Industrial grade brass wire mesh has a yellow tint that makes it popular as a decorative artistic addition to architectural projects.

Bronze in Wire Mesh

Bronze is also an alloy of copper that consists of 90% copper and 10% zinc. It has the same properties as copper, including malleability, ductility, and durability. Bronze has a higher resistance to corrosion than brass and is harder and less malleable than copper. It is used for industrial applications such as filtering and architectural applications.

The alloys and metals listed above are the more popular types of wire used to produce wire mesh. Other metals that are used for custom wire mesh are titanium, Hastelloy, Monel 400, nichrome, Inconel, and tungsten. Essentially, any ferrous or non-ferrous metal that can be formed into a wire can be used to produce wire mesh.

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Uses for Wire Mesh

There are endless uses for wire mesh patterns because they are adaptable and can meet any requirements. Industrial uses for wire mesh are as protective shielding, parts of filtration and separation systems, and railing supports. Wire mesh is the primary part of filtration systems in wastewater treatment plants, petrochemical facilities, and juice production.

Aside from its industrial use, wire mesh has had commercial uses for many years as protection against insects and as parts of animal enclosures. Screen doors, window screens, screen partitions, and decorative screens are produced using various forms of wire mesh.

Industries that rely on wire mesh are:

  • Agriculture
  • Automotive
  • Building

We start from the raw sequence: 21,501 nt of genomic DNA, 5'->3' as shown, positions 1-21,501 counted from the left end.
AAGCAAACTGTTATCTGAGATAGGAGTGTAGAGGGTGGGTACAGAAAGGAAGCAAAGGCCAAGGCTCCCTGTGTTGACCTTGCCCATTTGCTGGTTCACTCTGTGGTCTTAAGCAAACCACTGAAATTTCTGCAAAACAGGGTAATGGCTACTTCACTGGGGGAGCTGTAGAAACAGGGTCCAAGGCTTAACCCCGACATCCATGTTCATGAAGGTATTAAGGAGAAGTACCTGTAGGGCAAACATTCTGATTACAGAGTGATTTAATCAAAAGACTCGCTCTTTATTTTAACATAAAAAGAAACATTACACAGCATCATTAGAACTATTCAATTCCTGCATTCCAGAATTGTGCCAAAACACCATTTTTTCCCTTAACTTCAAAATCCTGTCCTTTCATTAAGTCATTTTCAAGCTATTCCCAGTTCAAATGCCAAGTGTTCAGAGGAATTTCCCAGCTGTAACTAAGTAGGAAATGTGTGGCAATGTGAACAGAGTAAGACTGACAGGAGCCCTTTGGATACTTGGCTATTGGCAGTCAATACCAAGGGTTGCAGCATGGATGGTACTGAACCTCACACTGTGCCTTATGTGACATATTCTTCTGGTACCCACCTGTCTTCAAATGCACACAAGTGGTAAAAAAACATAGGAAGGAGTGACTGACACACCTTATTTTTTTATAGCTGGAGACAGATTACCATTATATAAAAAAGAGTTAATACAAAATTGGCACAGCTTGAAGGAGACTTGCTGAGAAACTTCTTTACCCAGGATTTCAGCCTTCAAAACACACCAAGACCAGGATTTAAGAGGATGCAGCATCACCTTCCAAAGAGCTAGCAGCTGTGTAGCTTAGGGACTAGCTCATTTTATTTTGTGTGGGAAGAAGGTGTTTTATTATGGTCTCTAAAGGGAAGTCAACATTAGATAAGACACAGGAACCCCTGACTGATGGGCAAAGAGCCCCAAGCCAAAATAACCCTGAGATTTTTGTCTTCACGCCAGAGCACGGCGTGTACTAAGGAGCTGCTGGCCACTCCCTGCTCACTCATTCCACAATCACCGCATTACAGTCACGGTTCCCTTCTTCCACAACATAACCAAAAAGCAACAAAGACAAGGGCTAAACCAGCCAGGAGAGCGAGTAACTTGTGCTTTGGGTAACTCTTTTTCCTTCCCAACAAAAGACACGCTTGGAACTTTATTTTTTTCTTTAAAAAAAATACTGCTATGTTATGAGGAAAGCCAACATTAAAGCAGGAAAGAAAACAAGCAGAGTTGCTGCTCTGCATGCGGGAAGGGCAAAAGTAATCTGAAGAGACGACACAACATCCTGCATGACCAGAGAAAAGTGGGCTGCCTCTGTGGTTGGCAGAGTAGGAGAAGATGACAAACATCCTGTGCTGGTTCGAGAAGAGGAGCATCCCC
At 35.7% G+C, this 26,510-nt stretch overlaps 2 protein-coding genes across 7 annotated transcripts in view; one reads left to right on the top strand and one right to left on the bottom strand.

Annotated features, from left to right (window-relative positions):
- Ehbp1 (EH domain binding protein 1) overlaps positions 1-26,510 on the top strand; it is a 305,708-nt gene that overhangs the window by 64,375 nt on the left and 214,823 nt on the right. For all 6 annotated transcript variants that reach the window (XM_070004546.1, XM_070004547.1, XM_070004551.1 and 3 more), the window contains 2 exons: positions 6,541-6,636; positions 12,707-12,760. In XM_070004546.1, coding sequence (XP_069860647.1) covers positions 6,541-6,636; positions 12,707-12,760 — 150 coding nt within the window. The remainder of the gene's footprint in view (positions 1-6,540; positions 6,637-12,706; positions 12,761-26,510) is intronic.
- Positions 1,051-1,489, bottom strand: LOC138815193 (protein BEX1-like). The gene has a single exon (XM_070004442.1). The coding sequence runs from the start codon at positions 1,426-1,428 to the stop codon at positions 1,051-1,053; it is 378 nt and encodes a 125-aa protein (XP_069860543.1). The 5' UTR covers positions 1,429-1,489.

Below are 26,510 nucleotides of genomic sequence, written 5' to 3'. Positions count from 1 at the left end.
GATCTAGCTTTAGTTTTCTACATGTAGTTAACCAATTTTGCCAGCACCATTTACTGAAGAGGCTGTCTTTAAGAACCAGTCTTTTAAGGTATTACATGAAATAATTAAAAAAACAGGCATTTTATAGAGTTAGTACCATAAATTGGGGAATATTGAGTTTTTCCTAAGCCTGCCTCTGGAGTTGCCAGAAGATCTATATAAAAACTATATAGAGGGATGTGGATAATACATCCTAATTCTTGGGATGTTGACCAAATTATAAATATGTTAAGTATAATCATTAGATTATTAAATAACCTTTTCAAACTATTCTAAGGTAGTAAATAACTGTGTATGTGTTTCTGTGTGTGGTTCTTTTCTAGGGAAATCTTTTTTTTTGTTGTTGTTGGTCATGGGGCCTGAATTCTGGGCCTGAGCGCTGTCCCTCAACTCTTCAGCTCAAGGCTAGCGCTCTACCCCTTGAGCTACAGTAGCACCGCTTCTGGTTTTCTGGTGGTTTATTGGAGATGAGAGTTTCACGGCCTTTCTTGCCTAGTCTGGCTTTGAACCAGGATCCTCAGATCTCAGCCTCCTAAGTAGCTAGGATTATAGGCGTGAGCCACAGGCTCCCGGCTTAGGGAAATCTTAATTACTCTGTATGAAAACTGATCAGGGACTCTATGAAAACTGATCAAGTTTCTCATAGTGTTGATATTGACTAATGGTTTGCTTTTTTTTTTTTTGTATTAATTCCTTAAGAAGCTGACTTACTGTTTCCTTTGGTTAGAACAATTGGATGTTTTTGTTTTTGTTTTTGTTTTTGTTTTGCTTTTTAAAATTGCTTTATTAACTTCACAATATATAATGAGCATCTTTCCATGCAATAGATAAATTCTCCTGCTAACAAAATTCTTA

• Chemical
  • Coal
  • Construction
  • Food and Beverage
  • Mining
  • Petrochemical
  • Plastics
  • Pharmaceuticals
  • Textiles

Commercial and residential uses for wire mesh include:

  • Security Screens
  • Fireplace Screens
  • Stairwell Screens
  • Gutter Guards
  • Fencing
  • Bird Screens
  • Ventilations
  • Window Screens
  • Dog Cages
  • Bird Feeders

The Benefits of Wire Mesh

  1. Easy Installation — Wire mesh is flexible and pliable to easily insert or connect to a wall, railing, or flat surface.
  2. Electronics Storage — Computers, monitors, and other electronics have to be placed in well-ventilated storage areas. Wire mesh makes it possible for delicate and sensitive electronics to be held securely with limited access.
  3. Convenience — Wire mesh can be used as partitions to separate work positions but afford easy accessibility. It can be easily removed or rearranged to meet the needs of changing organizational dynamics.
  4. Visibility — In warehousing, wire mesh can be used to separate items but make them easily detectable and visible for retrieval. The use of wire mesh removes time-consuming searches and inventory checks.
  5. Customer Area Partitions — Wire mesh can be used to allow customer interaction while preventing them from entering the work area.
  6. Strengthening and Support — In the construction industry, wire mesh is added to a building to provide extra support and backing for walls and ceilings.
  7. Cost-Effective — Wire mesh is a cost-effective way to replace panels, shelves, and supports. It is easy to maneuver and place. The superior strength of wire mesh makes it a positive alternative to other forms of filtering and support materials.